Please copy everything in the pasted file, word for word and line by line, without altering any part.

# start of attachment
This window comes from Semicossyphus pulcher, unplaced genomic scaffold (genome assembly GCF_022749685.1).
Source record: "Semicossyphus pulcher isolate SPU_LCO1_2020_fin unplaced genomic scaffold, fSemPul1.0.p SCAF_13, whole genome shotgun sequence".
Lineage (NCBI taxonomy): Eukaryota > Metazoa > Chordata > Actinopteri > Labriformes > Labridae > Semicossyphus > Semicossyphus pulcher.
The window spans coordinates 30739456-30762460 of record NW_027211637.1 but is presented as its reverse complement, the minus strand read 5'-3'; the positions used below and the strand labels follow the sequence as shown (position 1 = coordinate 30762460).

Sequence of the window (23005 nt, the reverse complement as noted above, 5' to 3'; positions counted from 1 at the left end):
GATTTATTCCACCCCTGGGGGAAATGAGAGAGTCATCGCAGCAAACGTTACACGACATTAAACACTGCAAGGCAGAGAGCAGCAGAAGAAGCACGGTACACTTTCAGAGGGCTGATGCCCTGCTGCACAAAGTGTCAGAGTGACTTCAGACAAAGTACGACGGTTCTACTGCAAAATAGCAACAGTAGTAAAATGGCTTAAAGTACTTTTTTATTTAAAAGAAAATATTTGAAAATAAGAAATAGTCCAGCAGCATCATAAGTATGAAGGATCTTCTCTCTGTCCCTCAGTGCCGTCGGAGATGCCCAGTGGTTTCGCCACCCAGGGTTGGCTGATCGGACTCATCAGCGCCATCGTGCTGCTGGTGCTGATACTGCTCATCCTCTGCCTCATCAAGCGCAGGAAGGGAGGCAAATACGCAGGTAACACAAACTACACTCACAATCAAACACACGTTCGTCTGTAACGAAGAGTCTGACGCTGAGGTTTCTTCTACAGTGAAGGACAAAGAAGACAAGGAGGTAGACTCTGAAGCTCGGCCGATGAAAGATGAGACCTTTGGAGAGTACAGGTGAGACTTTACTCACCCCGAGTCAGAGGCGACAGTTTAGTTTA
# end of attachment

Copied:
This window comes from Semicossyphus pulcher, unplaced genomic scaffold (genome assembly GCF_022749685.1).
Source record: "Semicossyphus pulcher isolate SPU_LCO1_2020_fin unplaced genomic scaffold, fSemPul1.0.p SCAF_13, whole genome shotgun sequence".
Lineage (NCBI taxonomy): Eukaryota > Metazoa > Chordata > Actinopteri > Labriformes > Labridae > Semicossyphus > Semicossyphus pulcher.
The window spans coordinates 30739456-30762460 of record NW_027211637.1 but is presented as its reverse complement, the minus strand read 5'-3'; the positions used below and the strand labels follow the sequence as shown (position 1 = coordinate 30762460).

Sequence of the window (23005 nt, the reverse complement as noted above, 5' to 3'; positions counted from 1 at the left end):
GATTTATTCCACCCCTGGGGGAAATGAGAGAGTCATCGCAGCAAACGTTACACGACATTAAACACTGCAAGGCAGAGAGCAGCAGAAGAAGCACGGTACACTTTCAGAGGGCTGATGCCCTGCTGCACAAAGTGTCAGAGTGACTTCAGACAAAGTACGACGGTTCTACTGCAAAATAGCAACAGTAGTAAAATGGCTTAAAGTACTTTTTTATTTAAAAGAAAATATTTGAAAATAAGAAATAGTCCAGCAGCATCATAAGTATGAAGGATCTTCTCTCTGTCCCTCAGTGCCGTCGGAGATGCCCAGTGGTTTCGCCACCCAGGGTTGGCTGATCGGACTCATCAGCGCCATCGTGCTGCTGGTGCTGATACTGCTCATCCTCTGCCTCATCAAGCGCAGGAAGGGAGGCAAATACGCAGGTAACACAAACTACACTCACAATCAAACACACGTTCGTCTGTAACGAAGAGTCTGACGCTGAGGTTTCTTCTACAGTGAAGGACAAAGAAGACAAGGAGGTAGACTCTGAAGCTCGGCCGATGAAAGATGAGACCTTTGGAGAGTACAGGTGAGACTTTACTCACCCCGAGTCAGAGGCGACAGTTTAGTTTA